Is there an alternative for compression therapy?

In addition to non-invasive compression therapy, there are also invasive methods for treatment of venous disorders.

Is there an alternative for compression therapy?


Sclerotherapy is the gold standard used for the treatment of spider and varicose veins. Sclerotherapy is an ultrasound-guided procedure that involves cannulating the vein and injecting a sclerosant as liquid or foam (for example, sodium tetradecyl sulfate) or a glue (for example, cyanoacrylate adhesive). The sclerosant leads to occlusion of the vein wall, causing blood to be transported to other, healthier veins. The collapsed vein should be reabsorbed into local tissue and fade over time.

This ambulatory and short procedure does not require anesthesia and patients are able to walk around soon afterwards. Post-procedure leg movement is important to prevent formation of blood clots. In addition, patients are usually advised to wear compression stockings or bandages for a certain duration. Depending on the size and location of veins, several sclerotherapy treatments may be required. 


Phlebectomy is a minimally invasive ambulatory procedure used to remove superficial varicose veins under local anesthesia. First, several small punctures or incisions are made in the skin close to the respective varicose vein by using a scalpel or needle. A phlebectomy hook is then inserted to remove the varicose vein through the tiny incision.

The duration of this procedure is relatively short – between  30 minutes to one hour. Patients are able to perform daily activities soon after the phlebectomy, but they are advised to refrain from aerobic exercise and to wear compression garments for at least two weeks. 

Endothermal laser or radiofrequency ablation

Endothermal laser ablation and endothermal radiofrequency ablation are endovascular techniques that use an energy source (laser or radio waves) to generate thermal energy in order to damage and contract the venous wall, thereby closing the respective varicose vein.

Blood supply is redirected to healthier veins and the sealed vein is eventually reabsorbed by local tissue. Both methods are less invasive than conventional surgery and take approximately 30 minutes to one hour. Patients are able to walk around soon after treatment, with reduced pain, faster recovery and similar cosmetic results in comparison to conventional vein surgery. 

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Vein stripping

Vein stripping is a surgical procedure performed under general anesthesia or local anesthetic to remove a refluxing deep vein. First, very small incisions are made (usually in the groin and medial thigh), then a thin, flexible plastic wire is inserted into the vein through the upper incision and guided through the vein toward the other incision farther down the leg. The vein is attached to the wire and then pulled, or “stripped” out, from the body.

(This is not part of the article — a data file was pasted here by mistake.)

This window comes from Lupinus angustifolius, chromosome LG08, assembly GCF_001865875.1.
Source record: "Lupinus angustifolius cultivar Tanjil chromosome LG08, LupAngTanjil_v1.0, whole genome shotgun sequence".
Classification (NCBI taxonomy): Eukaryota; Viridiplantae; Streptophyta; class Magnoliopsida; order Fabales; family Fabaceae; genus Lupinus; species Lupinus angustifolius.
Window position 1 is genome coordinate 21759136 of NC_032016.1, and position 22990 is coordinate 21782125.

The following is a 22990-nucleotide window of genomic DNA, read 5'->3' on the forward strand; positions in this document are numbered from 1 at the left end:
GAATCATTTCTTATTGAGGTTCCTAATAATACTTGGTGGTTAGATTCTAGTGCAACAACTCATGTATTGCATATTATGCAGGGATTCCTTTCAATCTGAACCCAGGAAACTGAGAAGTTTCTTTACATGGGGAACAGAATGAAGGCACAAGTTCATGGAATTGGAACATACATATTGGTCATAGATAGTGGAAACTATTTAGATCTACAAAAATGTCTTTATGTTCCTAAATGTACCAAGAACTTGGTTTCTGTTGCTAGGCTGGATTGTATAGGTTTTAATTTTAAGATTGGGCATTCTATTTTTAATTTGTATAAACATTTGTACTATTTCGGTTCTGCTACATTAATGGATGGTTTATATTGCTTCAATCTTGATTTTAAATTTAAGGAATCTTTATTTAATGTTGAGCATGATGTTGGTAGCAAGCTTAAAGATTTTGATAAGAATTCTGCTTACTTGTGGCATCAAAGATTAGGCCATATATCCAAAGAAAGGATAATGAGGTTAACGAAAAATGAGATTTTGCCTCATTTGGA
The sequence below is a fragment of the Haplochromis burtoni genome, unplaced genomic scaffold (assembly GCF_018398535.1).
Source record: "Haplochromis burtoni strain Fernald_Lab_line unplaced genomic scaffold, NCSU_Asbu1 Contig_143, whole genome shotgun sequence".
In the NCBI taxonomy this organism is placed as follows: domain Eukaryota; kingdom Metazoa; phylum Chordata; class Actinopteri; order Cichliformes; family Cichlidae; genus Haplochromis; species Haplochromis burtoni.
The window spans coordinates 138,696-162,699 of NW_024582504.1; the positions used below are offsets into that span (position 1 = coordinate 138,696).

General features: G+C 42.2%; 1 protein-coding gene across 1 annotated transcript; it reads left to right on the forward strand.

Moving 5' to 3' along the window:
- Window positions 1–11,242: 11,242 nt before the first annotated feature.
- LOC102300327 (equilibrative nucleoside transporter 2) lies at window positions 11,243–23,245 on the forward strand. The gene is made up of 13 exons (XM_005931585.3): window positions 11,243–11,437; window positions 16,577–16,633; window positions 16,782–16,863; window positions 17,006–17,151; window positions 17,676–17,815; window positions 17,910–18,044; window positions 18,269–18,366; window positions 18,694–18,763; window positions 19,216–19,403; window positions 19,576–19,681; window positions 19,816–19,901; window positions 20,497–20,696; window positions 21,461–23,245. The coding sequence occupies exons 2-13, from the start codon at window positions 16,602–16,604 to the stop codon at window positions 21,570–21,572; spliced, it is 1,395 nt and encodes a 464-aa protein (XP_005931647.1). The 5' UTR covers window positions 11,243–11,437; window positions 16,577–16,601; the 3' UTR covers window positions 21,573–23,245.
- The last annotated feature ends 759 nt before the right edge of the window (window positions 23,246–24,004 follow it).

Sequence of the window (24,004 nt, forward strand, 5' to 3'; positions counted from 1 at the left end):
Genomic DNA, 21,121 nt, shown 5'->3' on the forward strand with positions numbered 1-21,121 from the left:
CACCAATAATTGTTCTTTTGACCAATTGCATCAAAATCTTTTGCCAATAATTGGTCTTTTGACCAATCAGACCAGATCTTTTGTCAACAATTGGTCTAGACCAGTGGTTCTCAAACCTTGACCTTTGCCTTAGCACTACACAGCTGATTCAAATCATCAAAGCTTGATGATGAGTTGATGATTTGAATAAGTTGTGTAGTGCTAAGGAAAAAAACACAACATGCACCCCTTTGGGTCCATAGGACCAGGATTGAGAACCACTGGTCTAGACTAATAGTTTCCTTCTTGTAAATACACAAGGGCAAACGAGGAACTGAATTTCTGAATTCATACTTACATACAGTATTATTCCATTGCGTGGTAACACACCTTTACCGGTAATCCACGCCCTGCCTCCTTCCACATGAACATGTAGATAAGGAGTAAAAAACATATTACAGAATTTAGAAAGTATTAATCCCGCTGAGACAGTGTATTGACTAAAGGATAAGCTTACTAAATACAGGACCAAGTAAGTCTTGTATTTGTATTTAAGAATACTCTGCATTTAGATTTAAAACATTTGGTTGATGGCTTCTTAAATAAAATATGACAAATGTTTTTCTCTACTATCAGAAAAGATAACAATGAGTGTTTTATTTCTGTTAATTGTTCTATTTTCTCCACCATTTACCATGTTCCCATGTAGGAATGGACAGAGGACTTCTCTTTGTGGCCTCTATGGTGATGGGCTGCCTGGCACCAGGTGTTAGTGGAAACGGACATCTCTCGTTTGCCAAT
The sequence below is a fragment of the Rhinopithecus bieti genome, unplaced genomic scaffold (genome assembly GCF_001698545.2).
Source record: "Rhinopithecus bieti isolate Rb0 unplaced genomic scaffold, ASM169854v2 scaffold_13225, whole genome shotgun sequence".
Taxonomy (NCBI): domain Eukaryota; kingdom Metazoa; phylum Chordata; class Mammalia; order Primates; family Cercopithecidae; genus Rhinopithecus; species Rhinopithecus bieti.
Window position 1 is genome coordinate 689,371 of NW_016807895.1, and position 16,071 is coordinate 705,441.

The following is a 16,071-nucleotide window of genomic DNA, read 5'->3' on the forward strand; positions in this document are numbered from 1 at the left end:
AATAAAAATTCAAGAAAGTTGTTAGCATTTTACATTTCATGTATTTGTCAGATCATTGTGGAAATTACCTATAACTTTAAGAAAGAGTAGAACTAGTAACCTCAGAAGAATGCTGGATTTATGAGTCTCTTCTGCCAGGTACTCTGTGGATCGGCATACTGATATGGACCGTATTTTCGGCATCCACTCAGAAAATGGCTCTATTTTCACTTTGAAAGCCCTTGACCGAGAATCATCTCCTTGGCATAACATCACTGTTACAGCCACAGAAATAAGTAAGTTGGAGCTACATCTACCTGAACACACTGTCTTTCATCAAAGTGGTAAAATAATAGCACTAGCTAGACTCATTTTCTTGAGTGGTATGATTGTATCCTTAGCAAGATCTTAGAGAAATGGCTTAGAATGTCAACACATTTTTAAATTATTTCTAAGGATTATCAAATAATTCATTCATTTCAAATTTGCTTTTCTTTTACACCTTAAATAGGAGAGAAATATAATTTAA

Finally, incisions are stitched and pressure dressings are applied. In some cases, an overnight hospital stay is required. Compression garments or bandages are recommended for a certain duration after the procedure. The recovery phase usually takes two to four weeks during which patients are advised to avoid heavy physical exercise.


Further reading

What is compression therapy?

What is compression therapy?

Medical compression therapy applies a type of elastic device on limbs or other body parts to exert a controlled pressure on them. Thereby, the device squeezes the vein walls together and improves the circulatory rate. Medical compression also helps with reduction of edema and recreates conditions beneficial for the healing of chronic inflammatory disorders.
Compression levels and indications

Compression levels and indications

Basically, the greater the compression level, or compression strength, the tighter the compression stocking. These levels are measured in millimeters of mercury (mmHg). It's the same scale used to take your blood pressure.
Chronic venous disorders (CVD)

Chronic venous disorders (CVD)

Constant standing or sitting impedes the flow of blood towards the heart. Under certain circumstances, this can lead to venous insufficiency, which is characterized by improperly functioning vein valves that interfere with venous return and cause the blood to pool in the veins. If left untreated, venous insufficiency can result in the formation of serious disorders, including phlebitis, pulmonary embolism, or ulcers.
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